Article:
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Abbygail Glass
 
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Avoiding Attorneys' fees!

18 March 2014, 10:23
Recently an article was submitted regarding debt collecting call centres. Whilst the article was very informative, some of the comments, and people’s lack of knowledge regarding the whole debt collecting process, was shocking. I received the following comment (on one of my comments to offer instalments) : Bad advice. Never, never, never, never ever admit any liability ever, ever. Offering to settle or pay instalments is an admission of liability. Here is a wakeup call, you can’t deny liability for debt that you made, with the exception of prescription (please read Kurt Ellis’ article regarding prescription http://www.news24.com/MyNews24/Debt-Collectors-The-Truth-20140313) – NEVER accept or offer to pay prescribed debt. Should you deny liability, you will be handed over to Attorneys and your debt will grow like it’s on steroids. The process of debt collection is as follows – you first receive notice in terms of Section 129 of the National Credit Act.

Take note that Attorneys need only to prove that the notice was sent, proof that you received it is not necessary in some courts. Should you not reply to this notice, Summons will be issued. Once again, no proof is required that you actually received the Summons, only that it was served, be it via attachment to your gate, or service upon anybody (not a minor though) present in your house. That means that you don’t have to sign for anything! Once again, should you not reply to this Summons, Judgement will be granted against you, meaning that this bad debt is listed against your name, ultimately it means blacklisting and your credit name goes to sh*t.

You will receive notice that judgment was granted against you in some cases, but should you be employed the next route will more than likely be a garnishee order. The reason for my article is to try and inform people of the legal costs involved (I worked for my uncle during holidays, and yes he is a Lawyer – he also assisted me with this article). I have seen debt go from R2 000.00 to R20 000.00 just due to legal fees.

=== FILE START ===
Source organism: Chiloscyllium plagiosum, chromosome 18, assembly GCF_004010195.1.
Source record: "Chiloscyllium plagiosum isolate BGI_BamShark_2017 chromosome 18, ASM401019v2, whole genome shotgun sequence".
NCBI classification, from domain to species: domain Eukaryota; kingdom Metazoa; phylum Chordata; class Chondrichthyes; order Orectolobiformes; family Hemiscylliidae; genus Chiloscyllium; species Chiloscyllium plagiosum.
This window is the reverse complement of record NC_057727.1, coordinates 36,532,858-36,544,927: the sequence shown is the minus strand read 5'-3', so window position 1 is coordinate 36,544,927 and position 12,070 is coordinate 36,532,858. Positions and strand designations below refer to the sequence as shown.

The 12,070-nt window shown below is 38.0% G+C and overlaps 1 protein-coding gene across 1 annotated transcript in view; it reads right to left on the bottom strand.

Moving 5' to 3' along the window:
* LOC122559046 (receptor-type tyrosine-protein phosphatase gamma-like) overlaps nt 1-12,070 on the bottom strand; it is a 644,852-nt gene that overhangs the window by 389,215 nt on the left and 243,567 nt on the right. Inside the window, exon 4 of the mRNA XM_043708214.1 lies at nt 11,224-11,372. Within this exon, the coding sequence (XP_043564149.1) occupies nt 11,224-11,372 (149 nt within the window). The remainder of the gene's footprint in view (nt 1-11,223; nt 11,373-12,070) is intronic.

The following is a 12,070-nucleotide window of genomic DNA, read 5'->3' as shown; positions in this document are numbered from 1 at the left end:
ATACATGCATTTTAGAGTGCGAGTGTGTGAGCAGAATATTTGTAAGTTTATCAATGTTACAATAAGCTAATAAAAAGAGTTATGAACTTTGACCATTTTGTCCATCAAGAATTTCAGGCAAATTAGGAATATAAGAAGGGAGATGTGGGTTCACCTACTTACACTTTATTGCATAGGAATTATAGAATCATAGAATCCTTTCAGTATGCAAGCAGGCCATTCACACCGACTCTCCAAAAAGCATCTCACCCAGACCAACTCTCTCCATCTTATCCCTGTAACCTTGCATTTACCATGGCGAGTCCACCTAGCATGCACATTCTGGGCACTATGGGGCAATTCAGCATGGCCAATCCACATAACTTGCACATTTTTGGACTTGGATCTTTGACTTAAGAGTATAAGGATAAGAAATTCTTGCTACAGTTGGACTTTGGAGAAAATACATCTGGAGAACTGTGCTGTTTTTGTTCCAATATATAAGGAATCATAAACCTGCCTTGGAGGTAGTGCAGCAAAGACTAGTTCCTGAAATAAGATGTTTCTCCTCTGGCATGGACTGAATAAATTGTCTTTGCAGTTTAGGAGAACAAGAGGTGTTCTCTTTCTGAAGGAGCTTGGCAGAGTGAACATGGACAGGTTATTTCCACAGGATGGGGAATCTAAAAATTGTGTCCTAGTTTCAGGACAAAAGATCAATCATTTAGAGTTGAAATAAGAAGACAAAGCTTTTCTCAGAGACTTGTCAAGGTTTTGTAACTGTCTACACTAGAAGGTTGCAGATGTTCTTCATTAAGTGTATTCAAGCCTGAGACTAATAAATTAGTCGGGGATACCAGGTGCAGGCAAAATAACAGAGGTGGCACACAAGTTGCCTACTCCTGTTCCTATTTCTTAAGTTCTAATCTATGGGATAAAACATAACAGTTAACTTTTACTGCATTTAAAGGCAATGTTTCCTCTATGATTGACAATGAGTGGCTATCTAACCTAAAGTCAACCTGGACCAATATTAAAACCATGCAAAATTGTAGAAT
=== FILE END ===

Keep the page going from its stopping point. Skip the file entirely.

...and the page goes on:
Attorney’s fees are debited according to guide lines, but there is no limit to the amount of fees they may charge (to simplify - say a letter is charged at R68.00, they may not charge R96.00, but they may write 100 letters). Collection commission (10% plus VAT) is also charged with every single payment received by Attorneys. Just because they accepted the instruction from their client, they are entitled to a fee. Interest is charged at 15.5% (which might be way more than the institution owed).

Financial providers need to follow certain guide lines in terms of the National Credit Act (like obtaining your monthly income and expenditures, and assessing affordability) when granting credit, so please make sure that they followed these guide line before following my advice. If only the general public could have a taste of debt collecting.

So here is my advice (and please note that is regarding debt that you know you owe) :

1. When you receive notice, that you have been handed over, immediately contact the institution owed (not the attorney) and offer instalments to them. If you go through the attorney, there will be fees. Unfortunately some companies refuse to deal with you, once you have been handed over, and arrangements with the Attorney isn’t optional.

2. Should you have to deal with the attorney, contact them and arrange for payment. Signing a consent at the Attorney (which most attorneys prefer when you offer instalments) usually means that you consent to judgment and a garnishee when defaulting in payment. Try avoid signing this document, and offer your own written confirmation of payment (only state that you offer to pay a certain amount on a certain date – and that is it). Just to clarify, they will proceed with further legal steps if you default, so try not to.

3. Try to make payment every single month. If you are unable to make payment in a specific month, send them an email stating that you will pay the following month (they might still proceed with further steps, but the letter will help) , or try to pay even the smallest amount.

4. Reply to any legal documentation as soon as possible. The sooner you respond, the less your legal costs. Some people are also under the impression that no legal action can be taken if any form of payment is made, even if it’s just R2.00. This is not the case! You will be called to court, and your financial position will be assessed. The court will then make an order of what they deem reasonable. Should you be in a position where a garnishee order has already be granted against you, try and make extra payments to settle the debt earlier. Please people, you can avoid legal fees, if you just reply to legal documents (again, ensure that you are liable before admitting or offering payment).

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